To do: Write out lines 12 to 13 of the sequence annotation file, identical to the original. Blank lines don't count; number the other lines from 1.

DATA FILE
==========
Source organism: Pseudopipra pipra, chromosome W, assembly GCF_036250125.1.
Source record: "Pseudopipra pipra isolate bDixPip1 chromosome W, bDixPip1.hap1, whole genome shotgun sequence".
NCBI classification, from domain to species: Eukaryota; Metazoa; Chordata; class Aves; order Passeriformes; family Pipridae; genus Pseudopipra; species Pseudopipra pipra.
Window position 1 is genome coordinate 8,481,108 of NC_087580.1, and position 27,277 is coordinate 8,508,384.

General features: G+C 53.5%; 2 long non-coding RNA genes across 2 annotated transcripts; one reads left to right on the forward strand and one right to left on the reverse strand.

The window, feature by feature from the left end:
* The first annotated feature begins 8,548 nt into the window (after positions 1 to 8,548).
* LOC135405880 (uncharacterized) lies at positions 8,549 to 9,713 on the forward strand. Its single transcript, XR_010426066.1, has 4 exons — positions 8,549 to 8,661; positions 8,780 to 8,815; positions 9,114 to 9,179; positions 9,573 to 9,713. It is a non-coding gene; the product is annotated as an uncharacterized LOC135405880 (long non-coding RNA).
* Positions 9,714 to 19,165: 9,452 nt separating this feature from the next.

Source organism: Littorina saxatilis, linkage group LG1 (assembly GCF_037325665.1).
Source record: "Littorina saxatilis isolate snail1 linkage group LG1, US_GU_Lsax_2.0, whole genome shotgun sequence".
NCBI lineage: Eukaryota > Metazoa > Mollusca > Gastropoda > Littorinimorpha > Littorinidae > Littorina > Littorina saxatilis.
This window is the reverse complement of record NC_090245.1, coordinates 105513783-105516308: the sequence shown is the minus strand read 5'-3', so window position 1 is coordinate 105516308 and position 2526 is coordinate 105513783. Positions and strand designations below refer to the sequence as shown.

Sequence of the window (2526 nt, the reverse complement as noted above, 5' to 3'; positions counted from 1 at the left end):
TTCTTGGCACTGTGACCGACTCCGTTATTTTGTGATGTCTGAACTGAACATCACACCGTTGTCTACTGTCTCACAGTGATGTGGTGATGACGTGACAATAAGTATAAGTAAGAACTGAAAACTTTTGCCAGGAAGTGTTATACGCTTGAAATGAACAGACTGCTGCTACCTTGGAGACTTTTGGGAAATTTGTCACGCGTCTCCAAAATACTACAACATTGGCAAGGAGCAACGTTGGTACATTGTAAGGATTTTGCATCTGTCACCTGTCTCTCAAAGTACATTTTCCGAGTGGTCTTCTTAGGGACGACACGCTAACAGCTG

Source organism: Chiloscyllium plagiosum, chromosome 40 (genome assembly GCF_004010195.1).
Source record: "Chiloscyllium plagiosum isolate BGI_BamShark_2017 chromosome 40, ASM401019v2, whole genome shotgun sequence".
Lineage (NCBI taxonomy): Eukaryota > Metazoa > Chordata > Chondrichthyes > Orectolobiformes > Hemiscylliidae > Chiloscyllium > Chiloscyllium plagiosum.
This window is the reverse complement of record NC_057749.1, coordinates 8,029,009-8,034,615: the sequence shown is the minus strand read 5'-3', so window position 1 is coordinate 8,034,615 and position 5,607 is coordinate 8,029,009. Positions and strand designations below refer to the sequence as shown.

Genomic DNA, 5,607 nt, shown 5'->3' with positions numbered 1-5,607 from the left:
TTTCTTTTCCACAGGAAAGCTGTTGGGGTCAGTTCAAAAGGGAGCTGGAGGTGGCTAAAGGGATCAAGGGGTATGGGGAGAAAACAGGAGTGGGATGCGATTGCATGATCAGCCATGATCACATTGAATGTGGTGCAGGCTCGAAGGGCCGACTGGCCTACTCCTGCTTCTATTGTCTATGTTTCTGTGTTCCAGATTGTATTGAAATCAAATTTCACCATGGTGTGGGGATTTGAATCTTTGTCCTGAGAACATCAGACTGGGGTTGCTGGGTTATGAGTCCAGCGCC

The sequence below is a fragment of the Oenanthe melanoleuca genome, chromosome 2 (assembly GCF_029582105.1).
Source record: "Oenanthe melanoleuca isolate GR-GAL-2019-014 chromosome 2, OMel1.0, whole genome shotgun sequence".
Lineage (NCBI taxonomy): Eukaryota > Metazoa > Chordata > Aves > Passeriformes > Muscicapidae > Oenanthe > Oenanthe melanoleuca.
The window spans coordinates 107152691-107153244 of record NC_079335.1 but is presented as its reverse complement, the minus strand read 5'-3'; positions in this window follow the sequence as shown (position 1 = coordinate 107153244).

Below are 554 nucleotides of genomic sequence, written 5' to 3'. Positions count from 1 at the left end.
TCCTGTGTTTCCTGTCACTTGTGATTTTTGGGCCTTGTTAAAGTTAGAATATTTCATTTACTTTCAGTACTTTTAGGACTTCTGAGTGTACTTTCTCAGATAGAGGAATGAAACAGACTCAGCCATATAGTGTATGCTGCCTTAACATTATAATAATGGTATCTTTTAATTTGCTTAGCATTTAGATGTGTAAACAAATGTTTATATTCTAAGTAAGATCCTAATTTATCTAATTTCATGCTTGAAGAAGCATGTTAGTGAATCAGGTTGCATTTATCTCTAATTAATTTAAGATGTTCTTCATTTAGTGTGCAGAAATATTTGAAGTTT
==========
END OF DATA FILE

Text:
NCBI lineage: Eukaryota > Metazoa > Mollusca > Gastropoda > Littorinimorpha > Littorinidae > Littorina > Littorina saxatilis.
This window is the reverse complement of record NC_090245.1, coordinates 105513783-105516308: the sequence shown is the minus strand read 5'-3', so window position 1 is coordinate 105516308 and position 2526 is coordinate 105513783. Positions and strand designations below refer to the sequence as shown.